According to a report published by The Wall Street Journal, 131 federal judges reportedly violated the law by hearing cases involving personal interests or those of their family members.
The research shows that between 2010 and 2018, there were 685 cases in which judges acted on lawsuits involving companies in which they or their relatives owned stock.
In almost two out of three of these 685 cases, there were verdicts in favor of the companies where the judges or their relatives had economic interests.
The explanations given by the judges for these alleged violations were varied; some said that the recusal lists contained spelling errors so that some cases could not be detected as “conflict of interest” because of the software they use, others blamed their clerks, and also some said that the operations resulted in losses.
Among some of the cases is that of Judge Lewis Babcock of Colorado, who ruled in favor of a Comcast Corp. subsidiary, and he or his family reportedly held $15,001 to $50,000 worth of company stock at the time.
In this case, a couple accused Comcast workers of scaring their 10-year-old daughter and hurting their dog and asked the judge, who Ronald Reagan appointed, to issue an order that company workers do not enter their property to install fiber-optic cable.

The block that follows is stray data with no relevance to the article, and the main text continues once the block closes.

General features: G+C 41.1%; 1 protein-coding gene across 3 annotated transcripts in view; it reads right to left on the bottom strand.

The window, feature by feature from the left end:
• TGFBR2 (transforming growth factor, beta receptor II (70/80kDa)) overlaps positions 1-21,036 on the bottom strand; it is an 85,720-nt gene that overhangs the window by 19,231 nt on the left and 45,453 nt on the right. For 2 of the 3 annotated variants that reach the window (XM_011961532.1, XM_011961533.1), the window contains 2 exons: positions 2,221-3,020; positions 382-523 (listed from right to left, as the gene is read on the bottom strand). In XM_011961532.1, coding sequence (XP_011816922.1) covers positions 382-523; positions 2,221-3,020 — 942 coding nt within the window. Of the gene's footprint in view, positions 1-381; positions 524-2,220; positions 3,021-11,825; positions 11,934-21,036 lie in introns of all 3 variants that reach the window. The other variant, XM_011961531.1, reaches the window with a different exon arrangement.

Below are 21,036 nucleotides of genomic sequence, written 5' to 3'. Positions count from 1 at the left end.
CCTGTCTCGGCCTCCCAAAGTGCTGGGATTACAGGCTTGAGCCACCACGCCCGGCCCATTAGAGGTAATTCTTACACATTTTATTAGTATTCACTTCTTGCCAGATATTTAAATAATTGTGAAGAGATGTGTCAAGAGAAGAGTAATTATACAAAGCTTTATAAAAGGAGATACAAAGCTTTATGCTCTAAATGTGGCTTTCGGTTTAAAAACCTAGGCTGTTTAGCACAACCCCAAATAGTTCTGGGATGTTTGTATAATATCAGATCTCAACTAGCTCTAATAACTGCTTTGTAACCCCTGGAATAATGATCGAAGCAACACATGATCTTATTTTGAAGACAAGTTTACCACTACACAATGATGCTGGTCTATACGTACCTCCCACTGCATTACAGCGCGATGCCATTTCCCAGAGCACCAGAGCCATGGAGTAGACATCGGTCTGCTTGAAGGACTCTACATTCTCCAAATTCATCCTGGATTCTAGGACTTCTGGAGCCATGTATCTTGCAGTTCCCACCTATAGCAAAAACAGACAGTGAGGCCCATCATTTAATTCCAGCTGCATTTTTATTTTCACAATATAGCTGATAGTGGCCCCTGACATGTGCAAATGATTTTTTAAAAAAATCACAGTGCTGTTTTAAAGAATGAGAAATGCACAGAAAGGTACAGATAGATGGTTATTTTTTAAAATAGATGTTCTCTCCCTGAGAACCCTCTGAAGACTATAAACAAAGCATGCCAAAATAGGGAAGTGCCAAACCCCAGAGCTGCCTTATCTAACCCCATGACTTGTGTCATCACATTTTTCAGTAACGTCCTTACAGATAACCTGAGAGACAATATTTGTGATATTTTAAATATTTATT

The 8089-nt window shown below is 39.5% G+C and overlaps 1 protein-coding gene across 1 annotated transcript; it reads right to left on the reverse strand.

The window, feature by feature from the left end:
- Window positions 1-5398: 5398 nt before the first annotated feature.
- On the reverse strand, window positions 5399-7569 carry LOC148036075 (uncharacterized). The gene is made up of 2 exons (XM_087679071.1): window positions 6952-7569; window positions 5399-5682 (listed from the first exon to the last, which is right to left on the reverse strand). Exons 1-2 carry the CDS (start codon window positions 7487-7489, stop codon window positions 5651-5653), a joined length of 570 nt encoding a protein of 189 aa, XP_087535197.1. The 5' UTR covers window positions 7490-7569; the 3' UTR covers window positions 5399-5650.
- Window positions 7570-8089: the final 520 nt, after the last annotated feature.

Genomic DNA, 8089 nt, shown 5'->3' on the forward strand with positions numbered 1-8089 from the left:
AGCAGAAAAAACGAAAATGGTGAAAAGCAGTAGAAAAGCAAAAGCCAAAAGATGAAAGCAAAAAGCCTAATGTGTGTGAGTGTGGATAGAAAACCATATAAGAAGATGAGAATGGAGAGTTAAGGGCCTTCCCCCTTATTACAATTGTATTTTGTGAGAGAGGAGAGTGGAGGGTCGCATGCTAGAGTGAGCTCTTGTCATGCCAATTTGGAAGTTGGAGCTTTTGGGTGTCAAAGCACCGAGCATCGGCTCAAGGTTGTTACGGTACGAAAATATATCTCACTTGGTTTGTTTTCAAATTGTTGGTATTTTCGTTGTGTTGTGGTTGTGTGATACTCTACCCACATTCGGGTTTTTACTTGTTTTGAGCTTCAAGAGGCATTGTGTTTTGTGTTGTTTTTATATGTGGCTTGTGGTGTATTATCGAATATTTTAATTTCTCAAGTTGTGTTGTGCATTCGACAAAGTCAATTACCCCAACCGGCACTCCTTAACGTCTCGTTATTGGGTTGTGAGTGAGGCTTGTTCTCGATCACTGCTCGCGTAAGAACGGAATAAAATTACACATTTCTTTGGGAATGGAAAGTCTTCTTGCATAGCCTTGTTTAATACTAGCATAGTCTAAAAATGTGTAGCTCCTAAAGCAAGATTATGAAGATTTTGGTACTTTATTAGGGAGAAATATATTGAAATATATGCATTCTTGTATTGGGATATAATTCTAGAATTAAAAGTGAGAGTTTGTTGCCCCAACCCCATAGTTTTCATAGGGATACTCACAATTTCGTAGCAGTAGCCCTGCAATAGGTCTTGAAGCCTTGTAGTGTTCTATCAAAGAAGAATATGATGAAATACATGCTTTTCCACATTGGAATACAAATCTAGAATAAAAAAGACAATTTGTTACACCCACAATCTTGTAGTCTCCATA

Babcock’s ruling was that the couple had blocked access to company workers, and the case was sent back to state court, just as Comcast wanted.
When asked about his violation, the judge alluded to faulty internal procedures and thanked The Wall Street Journal for alerting him, assuring he would not make that blunder again.
Another case occurred in New York, where Barack Obama-appointed Judge Edgardo Ramos ruled that TGI Insurance Co. owed $25 million, plus $8 million more added by him, to Exxon Mobil Corp. in a pollution lawsuit.
At the time, the judge held stock in Exxon worth between $15,001 and $50,000.
A court official said Ramos did not know of his violation because his challenge list included only the name of the parent company Exxon Mobil Corp. and did not include the company in question, so the court’s conflict-detection software did not find a violation because it is based on exact matches.
On the other hand, court records say that at the beginning of the case, the unit reported that it was a subsidiary of Exxon Mobil so that the appointed judge could evaluate a possible recusal or disqualification.
For its part, the Administrative Office of the U.S. Courts said about the report that it is troubling that such cases have occurred in which no conflicts of interest were detected and that the Administrative Office is reviewing the matter.
They also clarified that the federal judiciary places great importance on avoiding instances of financial conflicts of interest, so they are using screening software and ethics training to prevent violations in the future.